Friendship group promotes understanding

Updated: 2012-06-20 16:05

By Harvey Dzodin (

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There has been much discussion lately about China's exercise of both its hard and soft power. There is, however, one unique organization at the intersection of both of these whose success over the past decade is beyond doubt.

Friendship Communication Organization for Ambassadors and Madams on Knowing Chinese Culture, while flying under the radar screen of publicity and self-promotion, is a major tool in quietly helping foreign diplomats to better understand China and its rich culture.

The Friendship Communication Organization was founded in 2002 by John Xing, who has a double PhD and substantial overseas experience. Xing observed that after China's reform and opening up, many foreigners wanted to do business with China, but knew little or nothing about the country or its culture. It was his dream to build a high-end, internationally influential platform for multilateral cultural exchanges.

Under Xing's leadership as its secretary-general, the Friendship Communication Organization has organized nearly 100 activities for foreign diplomats in more than 100 cities and regions. The embassies of all countries with which China has diplomatic relations have participated, although, inexplicably, the United States and French participate the least.

Its small staff of fewer than 20 works with local governments to design programs conducive to cultural and commercial exchanges. These include ensuring that diplomats not only enjoy interesting programs but also that they travel in a secure and comfortable environment.

Typical of its work was its most recent trip to Bijie, in the northwestern part of Guizhou province, home to the world's largest natural park of colorful rhododendron, as well as to the Yi and Miao ethnic peoples. It was 150 km and a bumpy four-hour bus ride from the closest airport in the capital city of Guiyang. In some senses, however, it was a world away as it was clear that many of the people there had never seen a foreigner before.

The sign-up process started in Beijing several weeks before the trip with a launch ceremony featuring performances by the colorfully costumed Yi and Miao peoples and briefings to members of the diplomatic community from local Bijie officials. This program was hosted by CCTV personality Tian Wei and leader of the delegation, Jamaican Ambassador Courtenay Rattray. A total of 15 ambassadors, 50 other diplomats and family members from 33 countries signed up for the trip.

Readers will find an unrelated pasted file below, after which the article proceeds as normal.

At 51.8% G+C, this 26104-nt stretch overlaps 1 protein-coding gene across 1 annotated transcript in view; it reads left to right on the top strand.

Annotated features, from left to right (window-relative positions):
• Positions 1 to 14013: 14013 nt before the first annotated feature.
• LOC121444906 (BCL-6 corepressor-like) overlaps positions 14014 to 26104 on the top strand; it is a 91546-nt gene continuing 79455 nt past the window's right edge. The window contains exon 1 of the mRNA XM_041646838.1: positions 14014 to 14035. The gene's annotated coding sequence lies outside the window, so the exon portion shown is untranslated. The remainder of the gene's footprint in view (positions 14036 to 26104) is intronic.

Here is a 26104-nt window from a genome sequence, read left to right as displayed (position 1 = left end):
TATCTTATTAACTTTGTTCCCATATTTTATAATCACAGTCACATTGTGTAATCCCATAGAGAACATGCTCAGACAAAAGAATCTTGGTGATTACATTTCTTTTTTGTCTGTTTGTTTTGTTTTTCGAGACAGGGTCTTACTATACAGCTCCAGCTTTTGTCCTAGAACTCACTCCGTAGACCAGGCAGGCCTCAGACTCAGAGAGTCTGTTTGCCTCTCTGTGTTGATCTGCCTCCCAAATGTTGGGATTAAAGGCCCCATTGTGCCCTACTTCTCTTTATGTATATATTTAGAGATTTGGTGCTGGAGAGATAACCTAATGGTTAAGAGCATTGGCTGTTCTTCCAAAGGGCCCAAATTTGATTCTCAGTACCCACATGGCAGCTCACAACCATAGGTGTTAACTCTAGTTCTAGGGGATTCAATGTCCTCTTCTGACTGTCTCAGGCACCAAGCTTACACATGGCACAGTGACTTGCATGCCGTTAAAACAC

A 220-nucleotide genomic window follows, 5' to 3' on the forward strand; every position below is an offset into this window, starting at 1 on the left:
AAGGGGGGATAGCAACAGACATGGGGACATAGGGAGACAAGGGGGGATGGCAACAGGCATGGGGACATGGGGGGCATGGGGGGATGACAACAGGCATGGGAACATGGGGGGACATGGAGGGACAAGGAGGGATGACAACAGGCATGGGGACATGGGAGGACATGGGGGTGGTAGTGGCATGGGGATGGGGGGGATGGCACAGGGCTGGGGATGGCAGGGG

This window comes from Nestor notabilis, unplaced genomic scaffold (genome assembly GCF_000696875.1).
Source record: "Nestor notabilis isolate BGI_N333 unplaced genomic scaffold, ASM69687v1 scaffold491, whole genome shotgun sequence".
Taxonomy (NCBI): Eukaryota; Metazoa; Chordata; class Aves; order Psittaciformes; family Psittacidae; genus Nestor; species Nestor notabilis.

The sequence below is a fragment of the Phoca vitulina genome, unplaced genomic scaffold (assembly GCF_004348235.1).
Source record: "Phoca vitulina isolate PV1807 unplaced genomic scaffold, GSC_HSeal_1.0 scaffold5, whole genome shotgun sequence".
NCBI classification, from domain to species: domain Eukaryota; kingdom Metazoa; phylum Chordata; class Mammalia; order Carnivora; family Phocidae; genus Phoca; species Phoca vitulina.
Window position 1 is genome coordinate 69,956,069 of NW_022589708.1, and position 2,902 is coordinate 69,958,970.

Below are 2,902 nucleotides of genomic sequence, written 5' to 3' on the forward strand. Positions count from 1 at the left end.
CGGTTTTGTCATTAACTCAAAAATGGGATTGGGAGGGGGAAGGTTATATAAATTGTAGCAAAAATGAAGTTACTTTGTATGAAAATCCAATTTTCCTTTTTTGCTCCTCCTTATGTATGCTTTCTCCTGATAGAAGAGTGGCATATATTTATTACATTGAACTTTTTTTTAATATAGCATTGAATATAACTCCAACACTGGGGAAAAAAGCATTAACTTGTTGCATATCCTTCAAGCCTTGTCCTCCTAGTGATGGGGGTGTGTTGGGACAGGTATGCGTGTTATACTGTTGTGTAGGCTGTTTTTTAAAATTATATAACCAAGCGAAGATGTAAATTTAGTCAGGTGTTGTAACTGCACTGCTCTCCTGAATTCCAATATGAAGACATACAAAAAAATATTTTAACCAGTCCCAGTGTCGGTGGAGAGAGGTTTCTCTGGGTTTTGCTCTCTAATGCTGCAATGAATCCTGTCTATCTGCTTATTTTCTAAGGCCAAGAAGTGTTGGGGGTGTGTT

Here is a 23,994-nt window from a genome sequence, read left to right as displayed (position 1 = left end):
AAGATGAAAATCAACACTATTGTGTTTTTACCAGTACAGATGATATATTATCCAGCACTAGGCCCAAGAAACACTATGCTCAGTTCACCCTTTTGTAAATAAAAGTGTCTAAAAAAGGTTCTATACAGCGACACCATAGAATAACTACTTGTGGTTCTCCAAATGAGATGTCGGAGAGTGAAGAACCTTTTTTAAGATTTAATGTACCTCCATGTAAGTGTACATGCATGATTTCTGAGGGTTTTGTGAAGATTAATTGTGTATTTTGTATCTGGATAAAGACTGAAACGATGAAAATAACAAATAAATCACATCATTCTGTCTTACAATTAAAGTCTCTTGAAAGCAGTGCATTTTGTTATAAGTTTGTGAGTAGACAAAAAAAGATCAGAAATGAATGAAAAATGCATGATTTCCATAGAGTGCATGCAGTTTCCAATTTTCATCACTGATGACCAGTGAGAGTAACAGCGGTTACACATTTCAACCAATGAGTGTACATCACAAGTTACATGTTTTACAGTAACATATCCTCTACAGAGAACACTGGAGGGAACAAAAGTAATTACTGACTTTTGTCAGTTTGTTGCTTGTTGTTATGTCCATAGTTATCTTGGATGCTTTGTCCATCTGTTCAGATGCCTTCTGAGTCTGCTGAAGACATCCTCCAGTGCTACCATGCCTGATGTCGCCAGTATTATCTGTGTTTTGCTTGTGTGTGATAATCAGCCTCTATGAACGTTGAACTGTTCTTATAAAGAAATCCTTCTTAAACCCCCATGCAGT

The trip included visits to the flower areas, local parks, a nighttime bonfire dance with the local ethnic peoples and a visit to the local grasslands. It was there that the group was spontaneously invited to the best and most fun meal of the trip, a delicious barbecue of mutton and chicken held by people from Guiyang. This was grassroots international cooperation at its best.

Afghan Ambassador Sultan Baheen, together with his wife, was on his first trip with the Friendship Communication Organization. He said that what was important was that "the trip to Guizhou allowed us to personally experience the cultural revival and its adoption to the modern life since the reform and opening up".

Each trip includes a meeting with local officials and an exchange of gifts and views with them. This also facilitates business and cultural cooperation. As Ambassador Rattray noted: "Normally in our day-to-day work, we only meet central government officials but the Friendship Communication Organization affords us the opportunity to meet local government officials at the city or county level. Especially for us medium or smaller countries it allows us to cultivate relationships and cooperation that are more appropriate in terms of scale."

Another important benefit of these trips, perhaps unintended, is that the diplomats get to know each other better. Hectic Beijing schedules, cocktail parties and diplomatic receptions allow pleasantries to be exchanged but there is not usually sufficient time for in-depth discussions. During these long Friendship Communication Organization trips, there are frequent opportunities to have them over dinner, on the bus and even late into the night.

There is another benefit as well. Diplomatic representatives of countries that are not on friendly terms with some others get a chance to discuss statecraft or merely to get to know each other in a neutral environment. The deputy head of mission of the Syrian embassy, Taha Zuheir, made ample use of his time to explain his government's position in the current crisis to his colleagues, ambassadors included. While enjoying the visit, the trip gave him another forum to express his country's views.

Many of the benefits flow not only to China with diplomats not only learning more about Chinese culture and history but visiting places that they might not otherwise experience. Bijie is hard to reach at the moment although a nearby airport is under construction.

As Turkish Ambassador Murat Selim Esenli said: "I am very pleasantly surprised by the arrangements the Chinese government afford us through the Friendship Communication Organization in terms of these trips. They not only bring our colleagues together but, at the same time, allow us to see parts of China we would not ordinarily get to see in a way that I don’t think that we could put together ourselves."

According to Xing, the second decade of the organization will include more business people to promote cultural and commercial exchanges. Trips planned for the near future include the Inner Mongolia and Xinjiang Uygur autonomous regions.

The author is a senior adviser to Tsinghua University and former director and vice-president of ABC Television in New York.

for China Daily

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